Doug: It’s kind of a tradition after you graduate. Our parent company is in Germany, and they have a—I forget the word—it’s kind of a baptism, a ritual party for all the graduates. But it’s also an opportunity to train with them in Germany for three weeks. You get to learn how they do things and bring something back here to help us. That’s the biggest thing for us, I think.

Interviewer: What do you think you’ll learn? Anything that seems particularly interesting to you?

Jack: I know they have a lot of machines there! Maybe they’ll show me some of the programming side. I don’t know German, so that’s the biggest obstacle! (laughs) I’m sure they have a training regimen they’ll put me through and show me a little bit of everything.

Interviewer: I heard your former trainer is in Germany. Will you meet him?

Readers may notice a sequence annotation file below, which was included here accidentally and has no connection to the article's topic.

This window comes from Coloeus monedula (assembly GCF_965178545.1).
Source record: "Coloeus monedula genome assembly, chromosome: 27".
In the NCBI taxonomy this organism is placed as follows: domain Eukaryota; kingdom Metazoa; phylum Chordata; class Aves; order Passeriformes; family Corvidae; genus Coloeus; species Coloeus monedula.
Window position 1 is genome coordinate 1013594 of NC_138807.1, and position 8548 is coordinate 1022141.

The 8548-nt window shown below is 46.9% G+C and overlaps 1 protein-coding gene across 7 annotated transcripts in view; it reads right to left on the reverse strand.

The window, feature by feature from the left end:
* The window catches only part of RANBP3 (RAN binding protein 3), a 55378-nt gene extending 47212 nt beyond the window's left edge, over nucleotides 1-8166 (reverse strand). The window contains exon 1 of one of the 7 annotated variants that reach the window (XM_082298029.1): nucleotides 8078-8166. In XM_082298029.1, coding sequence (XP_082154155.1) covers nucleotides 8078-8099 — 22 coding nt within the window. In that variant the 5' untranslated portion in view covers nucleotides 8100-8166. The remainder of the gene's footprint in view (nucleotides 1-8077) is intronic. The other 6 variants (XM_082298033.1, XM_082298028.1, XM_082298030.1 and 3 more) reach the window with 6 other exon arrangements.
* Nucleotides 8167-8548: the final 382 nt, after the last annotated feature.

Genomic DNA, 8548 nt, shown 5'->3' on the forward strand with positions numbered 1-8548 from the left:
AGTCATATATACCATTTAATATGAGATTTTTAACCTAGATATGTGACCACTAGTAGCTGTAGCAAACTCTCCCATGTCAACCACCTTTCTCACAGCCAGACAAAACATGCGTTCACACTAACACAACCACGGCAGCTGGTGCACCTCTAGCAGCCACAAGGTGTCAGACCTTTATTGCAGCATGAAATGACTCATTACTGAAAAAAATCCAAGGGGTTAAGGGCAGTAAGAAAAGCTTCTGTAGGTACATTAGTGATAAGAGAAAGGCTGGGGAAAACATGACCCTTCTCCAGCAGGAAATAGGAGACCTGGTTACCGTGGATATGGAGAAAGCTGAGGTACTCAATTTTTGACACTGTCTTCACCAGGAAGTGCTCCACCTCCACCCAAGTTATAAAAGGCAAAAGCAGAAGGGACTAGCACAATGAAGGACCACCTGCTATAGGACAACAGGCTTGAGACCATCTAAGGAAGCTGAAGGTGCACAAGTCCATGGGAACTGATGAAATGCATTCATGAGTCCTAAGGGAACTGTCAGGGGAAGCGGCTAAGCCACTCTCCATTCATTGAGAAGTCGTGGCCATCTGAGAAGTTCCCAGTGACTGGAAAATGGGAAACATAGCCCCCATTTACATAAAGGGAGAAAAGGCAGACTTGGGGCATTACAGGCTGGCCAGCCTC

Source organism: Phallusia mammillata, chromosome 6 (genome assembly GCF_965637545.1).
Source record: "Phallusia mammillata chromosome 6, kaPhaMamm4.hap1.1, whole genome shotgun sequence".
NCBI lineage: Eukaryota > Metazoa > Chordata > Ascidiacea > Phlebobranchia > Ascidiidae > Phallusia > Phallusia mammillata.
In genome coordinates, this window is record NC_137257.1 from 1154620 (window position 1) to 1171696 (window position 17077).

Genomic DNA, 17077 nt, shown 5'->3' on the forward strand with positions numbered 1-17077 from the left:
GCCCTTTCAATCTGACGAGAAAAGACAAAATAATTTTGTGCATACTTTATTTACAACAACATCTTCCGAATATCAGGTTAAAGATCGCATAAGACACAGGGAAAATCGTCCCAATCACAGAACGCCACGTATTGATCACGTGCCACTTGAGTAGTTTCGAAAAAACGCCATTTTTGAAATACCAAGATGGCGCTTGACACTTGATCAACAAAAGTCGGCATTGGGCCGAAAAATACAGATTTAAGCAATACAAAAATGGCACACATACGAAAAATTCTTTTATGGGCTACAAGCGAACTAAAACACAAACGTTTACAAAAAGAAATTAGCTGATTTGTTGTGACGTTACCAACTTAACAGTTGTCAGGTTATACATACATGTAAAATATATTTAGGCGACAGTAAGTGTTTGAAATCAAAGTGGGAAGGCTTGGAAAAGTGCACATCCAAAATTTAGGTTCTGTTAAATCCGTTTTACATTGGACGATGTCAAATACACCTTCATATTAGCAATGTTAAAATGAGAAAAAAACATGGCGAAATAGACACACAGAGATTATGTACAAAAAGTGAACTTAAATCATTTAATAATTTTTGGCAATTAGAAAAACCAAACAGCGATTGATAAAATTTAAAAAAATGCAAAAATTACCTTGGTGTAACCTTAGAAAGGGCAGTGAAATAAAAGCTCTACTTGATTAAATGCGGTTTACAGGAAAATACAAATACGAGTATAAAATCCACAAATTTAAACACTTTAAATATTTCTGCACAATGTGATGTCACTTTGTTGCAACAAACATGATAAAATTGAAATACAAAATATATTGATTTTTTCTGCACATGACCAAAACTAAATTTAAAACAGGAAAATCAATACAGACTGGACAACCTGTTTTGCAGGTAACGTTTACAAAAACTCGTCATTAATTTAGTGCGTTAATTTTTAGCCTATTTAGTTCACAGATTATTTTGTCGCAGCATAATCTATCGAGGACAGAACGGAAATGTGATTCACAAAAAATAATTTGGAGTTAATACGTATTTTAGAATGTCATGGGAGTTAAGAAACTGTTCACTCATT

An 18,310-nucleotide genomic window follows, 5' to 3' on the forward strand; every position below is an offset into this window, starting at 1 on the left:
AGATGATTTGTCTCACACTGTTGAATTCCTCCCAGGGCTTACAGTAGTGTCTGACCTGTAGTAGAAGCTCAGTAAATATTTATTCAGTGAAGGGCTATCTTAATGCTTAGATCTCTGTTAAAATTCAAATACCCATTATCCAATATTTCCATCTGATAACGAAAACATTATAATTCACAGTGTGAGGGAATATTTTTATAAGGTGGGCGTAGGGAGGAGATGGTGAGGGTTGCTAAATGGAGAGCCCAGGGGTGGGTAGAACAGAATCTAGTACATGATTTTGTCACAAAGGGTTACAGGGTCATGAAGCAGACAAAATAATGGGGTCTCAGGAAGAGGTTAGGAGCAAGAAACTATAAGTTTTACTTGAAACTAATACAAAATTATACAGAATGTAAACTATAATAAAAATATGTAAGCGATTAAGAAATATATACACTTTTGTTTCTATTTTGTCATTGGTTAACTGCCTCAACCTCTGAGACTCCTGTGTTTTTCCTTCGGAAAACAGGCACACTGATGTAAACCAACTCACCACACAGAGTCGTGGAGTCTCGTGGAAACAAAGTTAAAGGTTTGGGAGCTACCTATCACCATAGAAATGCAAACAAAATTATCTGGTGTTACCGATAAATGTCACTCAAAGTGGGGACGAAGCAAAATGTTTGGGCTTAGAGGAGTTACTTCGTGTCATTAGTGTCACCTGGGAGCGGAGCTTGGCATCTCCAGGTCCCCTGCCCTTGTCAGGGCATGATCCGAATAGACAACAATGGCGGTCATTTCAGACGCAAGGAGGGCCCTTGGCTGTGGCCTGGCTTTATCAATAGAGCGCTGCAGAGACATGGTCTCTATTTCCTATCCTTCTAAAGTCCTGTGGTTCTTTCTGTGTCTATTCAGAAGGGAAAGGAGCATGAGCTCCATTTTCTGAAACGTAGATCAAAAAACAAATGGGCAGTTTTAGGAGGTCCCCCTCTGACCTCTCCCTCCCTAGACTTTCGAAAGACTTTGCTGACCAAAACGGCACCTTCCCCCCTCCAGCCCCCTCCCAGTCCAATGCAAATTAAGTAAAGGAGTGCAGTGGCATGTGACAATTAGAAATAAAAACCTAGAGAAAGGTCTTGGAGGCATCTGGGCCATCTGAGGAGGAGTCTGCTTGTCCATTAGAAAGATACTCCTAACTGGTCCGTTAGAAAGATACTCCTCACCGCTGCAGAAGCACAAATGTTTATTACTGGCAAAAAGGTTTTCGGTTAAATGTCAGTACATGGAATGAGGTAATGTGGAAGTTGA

Jack: Definitely! He’ll probably be the one picking me up from the airport.

Interviewer: What do you think your future at Schattdecor holds? Could you imagine being a trainer?

Jack: Definitely! We already talked about it. I want to learn to work with the machines as best as I can. There are new challenges every day, and that means you learn a new thing every day. I have another two years here for sure, but Schattdecor is a good company. Hopefully, I can stay here.

Interviewer: What did your parents say about your choice to do an apprenticeship?

Jack: I went through the application process on my own, so afterwards, I went to them and said, “Hey, I got a job!” They were very supportive and involved. I mean, what did I know? I had just graduated high school and signed a contract. They were very happy for me, had my back, and made sure this was the right choice for me. My dad worked at a printing place when he was younger, so he was kind of familiar with the machines I am working with now.

Interviewer: Do you have a message for parents whose children are considering doing an apprenticeship?